Saturday, May 11, 2013

LA edges from Honolulu for the worst traffic

LA edges from Honolulu for the worst traffic
In Los Angeles, where traffic is a way of life that drivers call the busiest interchanges "Carmageddon."

After replaced by Honolulu a year is part of the country again, Los Angeles deserves the title of the most crowded Metro. 17 On a Friday in the year 2012, the average driver wasted more than 28 minutes in traffic according to INRIX traffic information and services group, which collects data for individual sections of the road.

In his 2012 traffic scorecard found INRIX that traffic at peak hours on Interstate 405 in Los Angeles drew only 14 miles per hour, 26 minutes add, what should be an eight-minute drive. Last year, the average American 38 hours wasted sitting in traffic; but for those, the life of the nation's most congested cities, jumped this number to 42 hours.

Not surprisingly, population density contributes to traffic congestion. Is overloaded by the 10 metro areas with the highest population density in 2010 six among the 10 of the nation's most.

INRIX generates a stowage factor, which is a compilation of factors such as population density, that average time spent commuting and the percentage of the population who drives to work.

In terms of the longest average commute daily, New York captured the honor with an average of 34.9 minutes. Washington, D.C. was second in a close at 34.5 minutes. But the availability and use of public transport the cities down to the top 10 list.

The congestion index is a metric of how long travel takes the average driver during rush hour when traffic is clear. Los Angeles has a congestion index of 28.8, meaning that that it takes 28.8 percent longer to make a trip during peak hours traffic jams as it does when there is no traffic.

This year on the most congested cities (with their congestion index in brackets):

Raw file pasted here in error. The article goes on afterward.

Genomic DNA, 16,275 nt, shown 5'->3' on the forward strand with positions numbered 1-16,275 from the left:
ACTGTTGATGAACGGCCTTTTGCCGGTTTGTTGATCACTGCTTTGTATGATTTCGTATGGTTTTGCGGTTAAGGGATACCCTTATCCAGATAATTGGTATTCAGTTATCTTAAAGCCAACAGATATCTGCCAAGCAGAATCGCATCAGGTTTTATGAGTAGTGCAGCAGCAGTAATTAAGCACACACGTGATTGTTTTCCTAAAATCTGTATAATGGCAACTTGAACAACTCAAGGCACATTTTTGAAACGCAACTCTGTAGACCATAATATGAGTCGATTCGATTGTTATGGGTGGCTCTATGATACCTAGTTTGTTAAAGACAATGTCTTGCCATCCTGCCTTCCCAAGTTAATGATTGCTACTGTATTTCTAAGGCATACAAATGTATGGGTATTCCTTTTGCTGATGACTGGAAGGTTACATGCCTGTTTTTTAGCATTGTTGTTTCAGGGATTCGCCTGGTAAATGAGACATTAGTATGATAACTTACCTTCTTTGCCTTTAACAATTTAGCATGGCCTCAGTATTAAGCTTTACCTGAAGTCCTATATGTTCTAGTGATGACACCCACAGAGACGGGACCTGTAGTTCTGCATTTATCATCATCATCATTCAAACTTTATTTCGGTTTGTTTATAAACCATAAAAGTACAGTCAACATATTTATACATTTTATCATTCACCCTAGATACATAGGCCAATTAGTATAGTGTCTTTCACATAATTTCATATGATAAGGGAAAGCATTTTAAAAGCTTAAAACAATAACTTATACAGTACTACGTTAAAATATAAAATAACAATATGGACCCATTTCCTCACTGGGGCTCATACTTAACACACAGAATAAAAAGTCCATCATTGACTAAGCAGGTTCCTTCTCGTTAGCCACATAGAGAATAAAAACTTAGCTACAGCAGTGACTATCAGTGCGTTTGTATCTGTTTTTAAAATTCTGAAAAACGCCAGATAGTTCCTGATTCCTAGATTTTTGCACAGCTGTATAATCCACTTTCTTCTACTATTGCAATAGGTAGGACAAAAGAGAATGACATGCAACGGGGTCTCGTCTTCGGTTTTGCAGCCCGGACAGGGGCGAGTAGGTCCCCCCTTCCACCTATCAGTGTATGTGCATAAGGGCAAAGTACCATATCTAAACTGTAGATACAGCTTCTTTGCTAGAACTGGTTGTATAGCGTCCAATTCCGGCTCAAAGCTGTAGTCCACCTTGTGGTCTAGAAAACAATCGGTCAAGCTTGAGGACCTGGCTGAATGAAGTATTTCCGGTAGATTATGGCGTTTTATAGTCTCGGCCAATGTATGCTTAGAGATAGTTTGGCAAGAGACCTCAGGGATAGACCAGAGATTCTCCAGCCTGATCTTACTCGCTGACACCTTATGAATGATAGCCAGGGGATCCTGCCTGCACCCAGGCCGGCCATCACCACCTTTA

1. Los Angeles (28.8)

2. Honolulu (26)

(3) San Francisco (23.5)

4. Austin, Texas (20.7)

5. New York City (19.9)

6 Bridgeport, Connecticut (19.1)

7, California (17.6)

8 Seattle (17.6)

9 Washington, D.C. (16.4)

10 Boston (14.7)

INRIX scale is supported by other surveys. Researchers at Texas A & M transportation Institute recently released its urban mobility report and similar results found.

In the Texas A & M rankings, Washington, D.C. leader, followed by Los Angeles, San Francisco-Oakland, New York-Newark and Boston. The second five are Atlanta, Chicago, Philadelphia, Houston and Seattle. The urban mobility report contains a detailed presentation of the traffic problems in total 498 U.S. cities.

Overloading is frustrating, but researchers have found that it is also expensive - for the company and drivers.

"We all understand that the journeys take longer time, rush hour, but for really important dates, we have more and more time to ensure an on-time arrival," said Bill Eisele, TTI researchers and report co-author. "How traffic jams are so bad that it even more frustrating is that you cannot rely on the consistency of daily traffic jams. "These unreliable travel is expensive for commuters and truck drivers were move."

The 2012 report of estimating the attributed to congestion additional carbon dioxide emissions: ?56 billion--about 380 pounds per car commuters.

Moreover, the amount of fuel was wasted in congested traffic 2.9 billion gallons - enough, four times to fill the New Orleans Superdome. This is the same as 2010, but behind the 3.2 billion gallons are wasted in 2005.

The financial cost for congestion in the year 2011 was $121 billion, up $ 1 billion from the previous year, or $818 per commuter. It was about 27 billion $ value wasting time and diesel fuel from the truck of goods on the system.

Copyright © 2009-2013, the Detroit Bureau

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